Brian Glanville: Loftus-Cheek’s Future Lies Away From Stamford Bridge
Am embarrassment of riches? Last week in a European game for Chelsea at Stamford Bridge, the 6 foot 3 inch 23-year-old Ruben Loftus-Cheek scored all three of his team’s goals in a 3-1 victory over BATE Borisov. After which no doubt he resigned himself to going back to the bench.
His predicament seems sadly emblematic of the difficulties faced by some of the brightest England players of the moment. Yes he has already played for England in a friendly against Switzerland having got on in the last 10 minutes as a World Cup sub against Tunisia, a full game against Panama when he was the only England player booked, and another full game against Belgium.
Surely an impressive enough international roll call to merit a regular first team place in the Premiership but no. Ironically by that time he had played more minutes in the season for England than for Chelsea.
Last season he was on loan across London to Crystal Palace where, after an unhappy spell out injured, he returned to show impressive form. What a pity he did not stay there on loan or even on a permanent basis this season.
It was no fewer than 922 days since he had since he started a Premiership game for Chelsea. How deeply discouraging for him to hear after that European game his current manager Maurizio Sarri proclaim that he will find it difficult to gain a place in the Premiership team, the demand being that he show improvement: “In the offensive phase wonderful, but he needs to improve his defensive phase. I can play only 11 players [what, no subs?] I know the fans love him and he was in the academy, but my problem remains the same. I have four midfielders for two positions.”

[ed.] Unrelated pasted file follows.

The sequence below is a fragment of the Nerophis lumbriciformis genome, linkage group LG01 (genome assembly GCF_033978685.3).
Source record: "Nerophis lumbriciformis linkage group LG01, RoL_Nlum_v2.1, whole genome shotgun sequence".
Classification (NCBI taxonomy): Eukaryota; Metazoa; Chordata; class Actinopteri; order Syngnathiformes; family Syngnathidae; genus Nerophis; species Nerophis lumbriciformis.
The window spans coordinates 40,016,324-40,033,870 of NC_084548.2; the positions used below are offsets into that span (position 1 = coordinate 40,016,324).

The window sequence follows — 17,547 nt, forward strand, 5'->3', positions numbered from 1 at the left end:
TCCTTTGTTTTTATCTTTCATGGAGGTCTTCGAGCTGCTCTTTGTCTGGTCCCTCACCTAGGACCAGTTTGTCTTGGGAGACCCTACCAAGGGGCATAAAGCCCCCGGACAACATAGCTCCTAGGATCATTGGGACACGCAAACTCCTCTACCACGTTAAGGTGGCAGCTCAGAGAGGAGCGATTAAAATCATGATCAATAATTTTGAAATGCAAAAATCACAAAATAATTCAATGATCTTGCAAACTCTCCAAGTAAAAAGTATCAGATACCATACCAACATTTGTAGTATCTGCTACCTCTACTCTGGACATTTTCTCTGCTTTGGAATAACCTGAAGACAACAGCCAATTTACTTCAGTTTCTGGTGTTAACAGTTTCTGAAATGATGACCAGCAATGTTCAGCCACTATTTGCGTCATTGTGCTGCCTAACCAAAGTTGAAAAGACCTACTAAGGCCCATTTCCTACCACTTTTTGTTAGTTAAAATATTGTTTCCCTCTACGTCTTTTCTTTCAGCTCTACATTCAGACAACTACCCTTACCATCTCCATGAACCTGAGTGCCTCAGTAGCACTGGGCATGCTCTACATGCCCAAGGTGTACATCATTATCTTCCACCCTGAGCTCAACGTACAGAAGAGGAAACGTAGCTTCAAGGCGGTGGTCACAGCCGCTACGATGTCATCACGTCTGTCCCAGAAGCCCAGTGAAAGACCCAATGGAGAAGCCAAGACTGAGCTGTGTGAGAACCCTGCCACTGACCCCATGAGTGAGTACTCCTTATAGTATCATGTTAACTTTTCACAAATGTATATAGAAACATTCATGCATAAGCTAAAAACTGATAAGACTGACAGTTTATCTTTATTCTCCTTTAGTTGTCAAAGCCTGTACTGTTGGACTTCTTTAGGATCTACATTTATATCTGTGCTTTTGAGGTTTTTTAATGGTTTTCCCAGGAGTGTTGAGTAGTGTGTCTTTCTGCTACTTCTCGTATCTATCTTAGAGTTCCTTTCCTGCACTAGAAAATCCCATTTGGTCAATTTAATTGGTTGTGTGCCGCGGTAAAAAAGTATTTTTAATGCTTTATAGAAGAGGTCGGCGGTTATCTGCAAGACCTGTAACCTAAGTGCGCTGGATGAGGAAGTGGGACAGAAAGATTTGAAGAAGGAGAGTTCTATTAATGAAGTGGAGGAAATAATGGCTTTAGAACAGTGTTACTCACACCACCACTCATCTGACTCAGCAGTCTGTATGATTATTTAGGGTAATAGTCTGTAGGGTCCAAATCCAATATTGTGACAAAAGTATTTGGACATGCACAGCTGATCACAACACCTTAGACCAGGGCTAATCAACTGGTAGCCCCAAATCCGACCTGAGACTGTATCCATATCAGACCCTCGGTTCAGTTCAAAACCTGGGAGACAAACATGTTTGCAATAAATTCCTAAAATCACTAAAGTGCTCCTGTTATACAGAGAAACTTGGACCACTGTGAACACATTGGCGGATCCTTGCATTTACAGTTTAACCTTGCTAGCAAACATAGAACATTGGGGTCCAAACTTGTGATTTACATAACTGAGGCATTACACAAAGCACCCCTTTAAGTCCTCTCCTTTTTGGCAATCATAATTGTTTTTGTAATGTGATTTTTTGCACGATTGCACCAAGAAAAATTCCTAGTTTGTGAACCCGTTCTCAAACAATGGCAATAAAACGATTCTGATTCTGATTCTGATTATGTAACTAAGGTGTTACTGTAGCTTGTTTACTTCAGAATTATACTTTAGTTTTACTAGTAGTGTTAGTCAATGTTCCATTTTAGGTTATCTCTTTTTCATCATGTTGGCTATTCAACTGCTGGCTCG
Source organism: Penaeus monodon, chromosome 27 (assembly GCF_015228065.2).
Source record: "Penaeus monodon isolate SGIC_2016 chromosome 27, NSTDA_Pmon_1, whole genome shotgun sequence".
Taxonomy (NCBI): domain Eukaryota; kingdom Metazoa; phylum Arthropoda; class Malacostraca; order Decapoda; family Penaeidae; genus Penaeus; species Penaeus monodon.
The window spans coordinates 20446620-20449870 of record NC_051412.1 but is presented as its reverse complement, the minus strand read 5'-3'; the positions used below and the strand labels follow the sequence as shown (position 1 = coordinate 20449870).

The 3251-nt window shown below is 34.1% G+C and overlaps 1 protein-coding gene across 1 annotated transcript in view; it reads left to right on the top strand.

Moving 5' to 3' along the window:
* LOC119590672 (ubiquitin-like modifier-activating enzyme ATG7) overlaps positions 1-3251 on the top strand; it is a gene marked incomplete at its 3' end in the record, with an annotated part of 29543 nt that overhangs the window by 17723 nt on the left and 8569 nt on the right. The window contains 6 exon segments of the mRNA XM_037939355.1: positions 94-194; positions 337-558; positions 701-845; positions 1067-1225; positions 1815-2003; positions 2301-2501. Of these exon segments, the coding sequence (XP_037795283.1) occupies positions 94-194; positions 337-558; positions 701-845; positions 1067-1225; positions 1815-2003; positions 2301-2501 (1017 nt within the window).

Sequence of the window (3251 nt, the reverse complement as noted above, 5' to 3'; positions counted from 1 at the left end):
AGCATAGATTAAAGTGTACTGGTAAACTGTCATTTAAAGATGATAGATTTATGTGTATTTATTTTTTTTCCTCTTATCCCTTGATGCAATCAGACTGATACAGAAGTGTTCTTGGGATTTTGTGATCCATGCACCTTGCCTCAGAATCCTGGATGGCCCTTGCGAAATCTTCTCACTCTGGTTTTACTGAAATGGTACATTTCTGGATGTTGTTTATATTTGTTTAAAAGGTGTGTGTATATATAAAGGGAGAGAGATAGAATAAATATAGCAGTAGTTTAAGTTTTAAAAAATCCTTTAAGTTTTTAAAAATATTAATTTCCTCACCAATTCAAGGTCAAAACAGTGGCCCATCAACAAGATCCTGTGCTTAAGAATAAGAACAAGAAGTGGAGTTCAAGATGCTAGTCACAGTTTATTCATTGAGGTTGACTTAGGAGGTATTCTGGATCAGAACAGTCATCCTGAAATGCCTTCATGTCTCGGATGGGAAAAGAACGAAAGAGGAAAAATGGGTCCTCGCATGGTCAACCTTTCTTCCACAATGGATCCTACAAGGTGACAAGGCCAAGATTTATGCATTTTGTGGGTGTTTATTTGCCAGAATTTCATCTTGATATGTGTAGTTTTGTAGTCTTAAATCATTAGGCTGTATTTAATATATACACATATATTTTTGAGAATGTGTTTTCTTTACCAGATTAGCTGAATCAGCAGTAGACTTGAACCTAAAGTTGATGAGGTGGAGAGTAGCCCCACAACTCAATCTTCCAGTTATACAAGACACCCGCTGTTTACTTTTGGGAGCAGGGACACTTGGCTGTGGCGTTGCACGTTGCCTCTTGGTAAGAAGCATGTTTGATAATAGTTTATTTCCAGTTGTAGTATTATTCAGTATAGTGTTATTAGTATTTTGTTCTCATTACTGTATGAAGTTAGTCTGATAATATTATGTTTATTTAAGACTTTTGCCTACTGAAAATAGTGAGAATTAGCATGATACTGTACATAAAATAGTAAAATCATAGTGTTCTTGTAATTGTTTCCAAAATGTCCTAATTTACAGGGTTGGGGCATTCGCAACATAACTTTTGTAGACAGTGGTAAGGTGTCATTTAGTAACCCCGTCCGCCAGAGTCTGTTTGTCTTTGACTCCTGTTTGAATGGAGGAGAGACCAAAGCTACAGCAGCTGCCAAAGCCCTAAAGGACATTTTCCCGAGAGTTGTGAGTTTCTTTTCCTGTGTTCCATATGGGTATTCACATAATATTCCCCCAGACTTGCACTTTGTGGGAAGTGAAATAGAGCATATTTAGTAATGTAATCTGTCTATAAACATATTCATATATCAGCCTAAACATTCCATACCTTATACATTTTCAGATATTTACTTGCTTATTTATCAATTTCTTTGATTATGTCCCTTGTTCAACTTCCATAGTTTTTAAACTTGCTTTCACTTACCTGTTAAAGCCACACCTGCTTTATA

Surely the sooner Loftus-Cheek can get away, either at home or abroad, where many a leading club would surely jump at the chance to sign him, the better. Though he seems content.
Across London Arsenal coach Unai Emery seems to have a superabundance of midfield talent. So much so that they were able to put Mesut Ozil on the bench in Portugal and keep him there while the team without won 1-0. This after a quite outstanding display in the previous game against Leicester City.
This is a midfielder of supreme natural talent but a lack of consistency. At his best, as in his performance against Leicester, he can vividly run the game. On other occasions he can remain peripheral and even uncommitted. He has as we know given up playing for Germany, after he and a fellow Turkish-German met the autocratic Turkish leader. In Germany’s disastrous World Cup, he played in the defeats by Mexico and, colossal humiliation, South Korea.
On form, he has a great deal in flair, imagination and penetration to help materially an Arsenal team which after a shaky beginning, started so impressively well. But they seem perfectly capable of winning without him.
It still baffles me that they are prepared to lose their unfluential Welsh international midfielder Aaron Ramsey.
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